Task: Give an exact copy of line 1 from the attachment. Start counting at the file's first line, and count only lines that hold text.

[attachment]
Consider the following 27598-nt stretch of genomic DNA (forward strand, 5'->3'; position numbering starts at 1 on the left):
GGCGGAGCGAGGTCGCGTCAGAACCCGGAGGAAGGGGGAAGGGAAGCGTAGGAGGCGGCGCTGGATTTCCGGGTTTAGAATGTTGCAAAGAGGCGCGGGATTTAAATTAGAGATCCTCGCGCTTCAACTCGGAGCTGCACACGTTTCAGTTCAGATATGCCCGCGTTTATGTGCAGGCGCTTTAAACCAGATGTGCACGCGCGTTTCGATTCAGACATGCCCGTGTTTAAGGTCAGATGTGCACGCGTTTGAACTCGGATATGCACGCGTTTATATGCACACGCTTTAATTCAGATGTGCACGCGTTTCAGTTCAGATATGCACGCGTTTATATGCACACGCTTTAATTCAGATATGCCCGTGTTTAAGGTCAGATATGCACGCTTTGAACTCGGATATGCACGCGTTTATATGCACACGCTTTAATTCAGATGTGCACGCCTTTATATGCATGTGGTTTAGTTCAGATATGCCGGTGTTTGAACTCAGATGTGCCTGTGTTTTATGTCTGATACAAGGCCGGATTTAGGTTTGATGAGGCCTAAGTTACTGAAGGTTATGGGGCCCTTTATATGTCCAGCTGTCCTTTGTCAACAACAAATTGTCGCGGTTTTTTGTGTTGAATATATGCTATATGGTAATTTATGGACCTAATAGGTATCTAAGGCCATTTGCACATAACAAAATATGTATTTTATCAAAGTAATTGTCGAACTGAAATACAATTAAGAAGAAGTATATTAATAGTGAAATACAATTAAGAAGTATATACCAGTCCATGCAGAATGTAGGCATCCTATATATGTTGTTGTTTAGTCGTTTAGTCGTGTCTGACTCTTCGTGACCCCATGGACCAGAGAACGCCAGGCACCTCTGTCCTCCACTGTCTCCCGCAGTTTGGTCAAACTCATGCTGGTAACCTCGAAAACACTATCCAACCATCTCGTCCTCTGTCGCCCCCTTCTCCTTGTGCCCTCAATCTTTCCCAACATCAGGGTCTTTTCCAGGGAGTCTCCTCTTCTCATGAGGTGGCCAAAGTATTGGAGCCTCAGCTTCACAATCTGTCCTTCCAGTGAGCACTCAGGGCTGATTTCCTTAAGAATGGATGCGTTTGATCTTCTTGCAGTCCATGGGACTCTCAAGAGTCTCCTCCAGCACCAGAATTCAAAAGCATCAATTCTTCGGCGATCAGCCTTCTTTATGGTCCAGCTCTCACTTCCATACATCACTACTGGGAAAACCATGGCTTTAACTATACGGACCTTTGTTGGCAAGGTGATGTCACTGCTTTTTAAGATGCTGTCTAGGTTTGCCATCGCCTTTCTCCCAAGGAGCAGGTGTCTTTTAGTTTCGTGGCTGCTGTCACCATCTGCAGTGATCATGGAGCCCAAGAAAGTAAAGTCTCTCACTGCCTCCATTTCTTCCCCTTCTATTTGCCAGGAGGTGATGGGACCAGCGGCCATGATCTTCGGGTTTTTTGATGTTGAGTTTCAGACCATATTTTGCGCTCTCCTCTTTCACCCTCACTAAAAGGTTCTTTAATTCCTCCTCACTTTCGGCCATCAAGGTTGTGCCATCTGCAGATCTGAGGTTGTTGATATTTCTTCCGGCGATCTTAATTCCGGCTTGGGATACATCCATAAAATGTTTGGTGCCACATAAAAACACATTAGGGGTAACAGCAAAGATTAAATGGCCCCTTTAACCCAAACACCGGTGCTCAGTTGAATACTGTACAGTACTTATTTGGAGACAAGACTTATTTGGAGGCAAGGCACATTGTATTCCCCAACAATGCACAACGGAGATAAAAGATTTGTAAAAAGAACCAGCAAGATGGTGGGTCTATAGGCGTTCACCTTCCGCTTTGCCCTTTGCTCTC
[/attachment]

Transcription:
Consider the following 27598-nt stretch of genomic DNA (forward strand, 5'->3'; position numbering starts at 1 on the left):